Repeat upper limb botulinum toxin A injections: A reflection of clinical practice

Sakzewski, Leanne (2010) Repeat upper limb botulinum toxin A injections: A reflection of clinical practice. Developmental Medicine and Child Neurology, 52 1: 8-9. doi:10.1111/j.1469-8749.2009.03408.x

Author Sakzewski, Leanne
Title Repeat upper limb botulinum toxin A injections: A reflection of clinical practice
Journal name Developmental Medicine and Child Neurology   Check publisher's open access policy
ISSN 0012-1622
Publication date 2010-01
Sub-type Editorial
DOI 10.1111/j.1469-8749.2009.03408.x
Volume 52
Issue 1
Start page 8
End page 9
Total pages 2
Editor Peter Baxter
Hilary Hart
Place of publication London, U.K
Publisher Wiley Blackwell
Collection year 2011
Language eng
Formatted abstract
Management of upper limb spasticity in children with congenital hemiplegia has gained increased attention in the last decade owing to the impact of this type of spasticity on dayto- day functional activities and burden of care. Intramuscular injections of botulinum toxin A (BoNT-A) to the upper limb forms part of the treatment repertoire adjunctive to upper limb training in the management of spasticity. Single dose injections to the upper limb have been reported in a number of randomized controlled trials. Results of a recent systematic review and meta-analysis indicated a small treatment effect favouring BoNT-A and upper limb training compared with upper limb training alone to improve unimanual capacity, and a moderate to strong treatment effect in the achievement of individualized outcomes for children with cerebral palsy. However, single dose BoNT-A and upper limb training does not accurately reflect current clinical practice as many children receive repeat injections over time.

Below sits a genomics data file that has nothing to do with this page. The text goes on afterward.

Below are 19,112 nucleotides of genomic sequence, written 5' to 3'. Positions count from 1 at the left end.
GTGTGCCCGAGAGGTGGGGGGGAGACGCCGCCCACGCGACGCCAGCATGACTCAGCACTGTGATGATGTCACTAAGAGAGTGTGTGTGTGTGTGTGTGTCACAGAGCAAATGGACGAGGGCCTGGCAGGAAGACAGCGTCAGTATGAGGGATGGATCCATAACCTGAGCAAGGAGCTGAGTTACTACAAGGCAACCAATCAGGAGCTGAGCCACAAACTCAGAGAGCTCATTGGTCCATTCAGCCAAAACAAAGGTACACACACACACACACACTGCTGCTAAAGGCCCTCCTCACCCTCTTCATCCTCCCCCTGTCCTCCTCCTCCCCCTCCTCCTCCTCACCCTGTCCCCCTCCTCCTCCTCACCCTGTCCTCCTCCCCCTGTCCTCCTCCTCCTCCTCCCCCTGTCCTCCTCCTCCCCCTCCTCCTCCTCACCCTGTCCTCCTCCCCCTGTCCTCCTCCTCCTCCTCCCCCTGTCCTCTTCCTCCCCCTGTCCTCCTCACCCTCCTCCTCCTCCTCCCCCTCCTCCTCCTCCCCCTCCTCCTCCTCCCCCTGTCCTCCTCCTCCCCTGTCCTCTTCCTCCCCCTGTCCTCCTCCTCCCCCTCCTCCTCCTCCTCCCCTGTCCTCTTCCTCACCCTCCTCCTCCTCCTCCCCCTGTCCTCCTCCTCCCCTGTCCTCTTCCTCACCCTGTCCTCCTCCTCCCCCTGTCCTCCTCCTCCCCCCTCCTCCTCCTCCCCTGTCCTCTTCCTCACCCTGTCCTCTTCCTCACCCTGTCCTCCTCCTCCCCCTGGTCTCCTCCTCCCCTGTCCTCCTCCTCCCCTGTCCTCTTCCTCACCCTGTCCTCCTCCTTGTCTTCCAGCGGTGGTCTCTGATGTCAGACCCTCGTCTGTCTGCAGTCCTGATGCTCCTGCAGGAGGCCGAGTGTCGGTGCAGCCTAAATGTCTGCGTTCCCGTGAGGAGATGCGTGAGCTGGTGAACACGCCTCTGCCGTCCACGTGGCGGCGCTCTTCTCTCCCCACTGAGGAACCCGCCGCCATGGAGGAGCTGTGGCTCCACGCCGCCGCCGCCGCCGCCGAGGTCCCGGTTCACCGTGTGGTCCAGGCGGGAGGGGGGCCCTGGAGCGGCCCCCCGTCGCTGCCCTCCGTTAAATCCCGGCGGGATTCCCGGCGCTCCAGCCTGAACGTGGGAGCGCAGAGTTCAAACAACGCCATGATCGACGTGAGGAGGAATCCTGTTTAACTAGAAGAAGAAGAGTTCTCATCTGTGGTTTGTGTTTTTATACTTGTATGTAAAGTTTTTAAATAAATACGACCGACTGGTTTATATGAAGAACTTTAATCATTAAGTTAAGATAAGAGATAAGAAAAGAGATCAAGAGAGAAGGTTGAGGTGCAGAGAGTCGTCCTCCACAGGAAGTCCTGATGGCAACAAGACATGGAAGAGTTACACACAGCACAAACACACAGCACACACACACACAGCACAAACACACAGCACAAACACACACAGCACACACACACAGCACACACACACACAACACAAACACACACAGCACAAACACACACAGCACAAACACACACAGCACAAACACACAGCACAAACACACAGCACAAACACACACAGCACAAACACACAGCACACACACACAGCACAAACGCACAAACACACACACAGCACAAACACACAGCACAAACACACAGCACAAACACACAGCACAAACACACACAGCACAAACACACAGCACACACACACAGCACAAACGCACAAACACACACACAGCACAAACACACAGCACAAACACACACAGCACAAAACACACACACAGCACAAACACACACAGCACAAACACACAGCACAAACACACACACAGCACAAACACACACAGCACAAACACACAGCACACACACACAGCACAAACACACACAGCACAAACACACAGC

Adverse events in response to BoNT-A for upper limb spasticity have been reported in both single and repeat dose studies, which were however, mild, short acting, and reversible.1 Limitations of the study by Olesch et al. and previous upper limb BoNT-A studies are the small sample size and brevity of follow-up. The meta-analysis addresses some of the issues around sample size; however, longer-term follow-up of efficacy and the long-term impact on muscle development are needed. Questions remain about the minimum dosage of therapy required to elicit a treatment effect, particularly relating to unimanual capacity and bimanual performance. Further exploration of the type of upper limb training coupled with BoNTA is required. A greater understanding of all of these factors can only lead to optimizing the investment of time and resources for both service providers and children with congenital hemiplegia.
Keyword Movement
Q-Index Code CX
Q-Index Status Confirmed Code
Institutional Status UQ
Additional Notes Published under "Commentaries".

Document type: Journal Article
Sub-type: Editorial
Collections: Non HERDC
School of Medicine Publications
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Created: Sun, 10 Jan 2010, 00:07:34 EST